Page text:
*2017 update - I think this article doesn’t really get to the point regarding
Monads. Specifically, I don’t think it goes beyond Functor. You are probably
best looking somewhere else.*

*An attempt to explain monads and their usefulness in Haskell, assuming only
some simple knowledge of Python.*

List comprehensions are a great Python feature that have been borrowed from Haskell/ML, and ultimately from set theory. As you probably know, they provide a convenient syntax for building lists from other lists or sequences:

```
>>> lst = [1, 2, 3]
>>> [x*2 for x in lst]
[2, 4, 6]
```

The alternative to the list comprehension is something like this:

```
>>> newlist = []
>>> for x in lst:
... newlist.append(x*2)
```

List comprehensions remove this annoying bit of boilerplate, helping to give Python the conciseness we love. The list comprehension knows all about creating an empty initial list and appending values etc, so we don’t have to do that each time.

While learning Haskell, I found list comprehensions a reassuring plateau of
familiarity amidst the otherwise rather treacherous, alien landscape, but
they also provide a way in to the impenetrable forest of ‘Monads’. In
Haskell, the above Python code looks very similar (at a GHCi interactive
prompt, where `Prelude>` is the standard prompt):

```
Prelude> let lst = [1,2,3]
Prelude> [ x*2 | x <- lst ]
[2,4,6]
```

That should be pretty easy to understand if you know Python, but here is a full ‘translation’ of the list comprehension into English: unpack each value in the list ‘lst’ in turn, give it the label ‘x’, and for each one return ‘x * 2’ as a value in a new list.

Haskell has another way of implementing the same thing, though — using its ‘do’ notation:

```
Prelude> do { x <- lst; return (x*2) }
[2,4,6]
```

The similarity with the above should be pretty obvious, and in fact it does exactly the same thing. You’ll notice that the order is reversed so it is more like our English version, and matches an imperative style of thinking (do this, then that), whereas the list comprehension syntax reflects its origins in the mathematical notations of set theory.

However, there is one difference. While list comprehension are specific to creating lists, ‘do’ notation has no knowledge of lists at all. In fact, the only list in this expression is the input value ‘lst’. So, to prove a point, let’s eliminate even that bit, by creating a function out of this expression:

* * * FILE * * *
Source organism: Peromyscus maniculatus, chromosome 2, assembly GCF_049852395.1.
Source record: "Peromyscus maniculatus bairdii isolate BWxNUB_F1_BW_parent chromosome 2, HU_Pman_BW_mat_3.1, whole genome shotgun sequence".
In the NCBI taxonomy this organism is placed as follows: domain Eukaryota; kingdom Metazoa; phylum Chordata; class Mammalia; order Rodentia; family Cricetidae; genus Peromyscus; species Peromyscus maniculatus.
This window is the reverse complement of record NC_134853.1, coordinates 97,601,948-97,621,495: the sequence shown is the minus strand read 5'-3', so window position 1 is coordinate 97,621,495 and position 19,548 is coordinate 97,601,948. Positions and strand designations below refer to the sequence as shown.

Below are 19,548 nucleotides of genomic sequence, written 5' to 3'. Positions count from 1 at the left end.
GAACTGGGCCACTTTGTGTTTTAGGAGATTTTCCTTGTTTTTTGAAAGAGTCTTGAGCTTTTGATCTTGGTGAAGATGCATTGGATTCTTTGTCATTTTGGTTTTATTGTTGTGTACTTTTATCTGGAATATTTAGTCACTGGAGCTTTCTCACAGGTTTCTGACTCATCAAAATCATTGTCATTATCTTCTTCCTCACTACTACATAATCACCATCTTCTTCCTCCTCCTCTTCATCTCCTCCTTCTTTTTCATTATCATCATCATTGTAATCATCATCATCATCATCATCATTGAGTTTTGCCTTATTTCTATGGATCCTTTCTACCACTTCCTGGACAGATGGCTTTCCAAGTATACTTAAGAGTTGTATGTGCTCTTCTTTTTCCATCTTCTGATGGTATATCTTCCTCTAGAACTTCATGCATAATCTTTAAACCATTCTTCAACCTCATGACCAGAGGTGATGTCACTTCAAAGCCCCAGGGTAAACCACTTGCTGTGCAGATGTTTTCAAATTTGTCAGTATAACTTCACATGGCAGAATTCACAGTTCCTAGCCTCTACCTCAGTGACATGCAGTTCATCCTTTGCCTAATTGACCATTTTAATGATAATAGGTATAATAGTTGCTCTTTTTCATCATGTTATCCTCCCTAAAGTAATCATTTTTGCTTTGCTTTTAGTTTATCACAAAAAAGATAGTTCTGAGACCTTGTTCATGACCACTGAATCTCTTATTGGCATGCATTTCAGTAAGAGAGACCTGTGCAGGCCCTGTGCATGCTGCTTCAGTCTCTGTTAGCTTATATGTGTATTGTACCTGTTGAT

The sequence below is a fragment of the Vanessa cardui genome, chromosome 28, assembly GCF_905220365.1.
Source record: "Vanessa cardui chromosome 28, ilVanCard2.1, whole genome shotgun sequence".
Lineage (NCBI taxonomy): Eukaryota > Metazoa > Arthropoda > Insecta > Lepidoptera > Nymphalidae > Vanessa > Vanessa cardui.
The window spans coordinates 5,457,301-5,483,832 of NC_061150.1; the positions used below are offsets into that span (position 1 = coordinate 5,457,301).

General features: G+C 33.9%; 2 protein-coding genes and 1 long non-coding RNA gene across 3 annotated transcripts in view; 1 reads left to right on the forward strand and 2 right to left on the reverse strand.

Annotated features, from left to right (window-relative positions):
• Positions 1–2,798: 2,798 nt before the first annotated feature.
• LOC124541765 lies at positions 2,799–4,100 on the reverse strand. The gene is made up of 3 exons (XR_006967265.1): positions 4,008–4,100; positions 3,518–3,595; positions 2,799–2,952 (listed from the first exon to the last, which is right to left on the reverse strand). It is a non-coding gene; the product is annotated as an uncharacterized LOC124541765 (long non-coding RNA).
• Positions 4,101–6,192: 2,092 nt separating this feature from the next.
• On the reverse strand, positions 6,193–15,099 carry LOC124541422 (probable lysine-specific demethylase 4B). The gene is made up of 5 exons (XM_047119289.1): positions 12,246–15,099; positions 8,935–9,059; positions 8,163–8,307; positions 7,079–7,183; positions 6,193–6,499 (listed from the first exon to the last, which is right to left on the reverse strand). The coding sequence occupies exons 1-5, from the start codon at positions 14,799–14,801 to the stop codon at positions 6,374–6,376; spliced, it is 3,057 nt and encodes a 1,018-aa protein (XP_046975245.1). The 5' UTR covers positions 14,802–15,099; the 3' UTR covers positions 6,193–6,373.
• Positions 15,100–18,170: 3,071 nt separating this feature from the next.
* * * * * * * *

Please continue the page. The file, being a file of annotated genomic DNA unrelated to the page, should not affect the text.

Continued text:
```
Prelude> let double val = do { x <- val; return (x*2) }
```

This is a definition of the function ‘double’, that takes a single value ‘val’. (At the interactive prompt, we have to add the keyword ‘let’, which wouldn’t be present in normal Haskell source code). We can now use our function as before:

```
Prelude> double [0,1,2]
[0,2,4]
```

GHCi doesn’t complain about any of this, even though Haskell is statically
typed and we haven’t told it what type of thing `val` is. So what type of
thing is `val`? We can ask GHCi using `:type`, but we’ll have to do it
indirectly, by asking it the type of our function `double`:

[WARNING: the next few paragraphs are a bit tricky, but it gets easier again soon - hang in there!]

```
Prelude> :type double
double :: (Monad m, Num a) => m a -> m a
```

Woah! What on earth does all *that* mean? Well, let’s ignore the bit in
brackets, and look at the end first:

```
m a -> m a
```

The arrow tells us we have a function (as we expected), and it takes values of
type `m a` and returns values of type `m a`. `m a` is a ‘parameterised
type’ — as a simplification, we can say that ‘m’ is a placeholder for a
container type, and ‘a’ is a placeholder for the type of thing it contains. In
the case of our input `lst`, `m` is a list (represented as `[]` usually)
and `a` is an integer. This is normally written `[Integer]` (a list of
integers), rather than `[] Integer`. In our instance, `double` took a list
of integers and returned a list of integers.

But GHC knew that our function was more generic than simply operating on
lists of integers. From the ‘do’ notation, and the lack of anything about
lists, it deduced that ‘m’ can actually be any ‘Monad’. From the use of
multiplication in ‘* 2’, it deduced that ‘a’ has to be restricted to numbers
— more specifically, a type which implements the ‘Num’ interface (which
includes integers, fractional numbers etc). The `(Monad m, Num a) =>` bit
is just indicating these restrictions.

So, how did our ‘double’ function achieve the feat of unpacking the data from the list, doubling each item, and returning the data in a new list, all without knowing anything about lists? Well, by using the ‘do’ notation, it was implicitly using a set of methods that are defined in the ‘Monad’ interface. Since lists are instances of the Monad interface, and defines all the methods correctly, it just worked.

Are there other Monads that we could use instead of lists? Well, of course,
or no-one would have bothered to create an interface if there was only a
single instance of it. One example would be the `Maybe` monad, that
contains either `Nothing`, or an actual value, written `Just somevalue`.
The `Maybe` monad encapsulates a value that might be there, but might not,
and the logic that if it contains `Nothing`, then any function operating on
it will have to return `Nothing` too. So we can now do this:

```
Prelude> double Nothing
Nothing
Prelude> double (Just 1.5)
Just 3.0
```

Magic! Trying to do `Nothing * 2` will give you a type error, but by using
the Maybe monad, and our function that was generic over monads, we did it
easily, with no extra work. Impressed?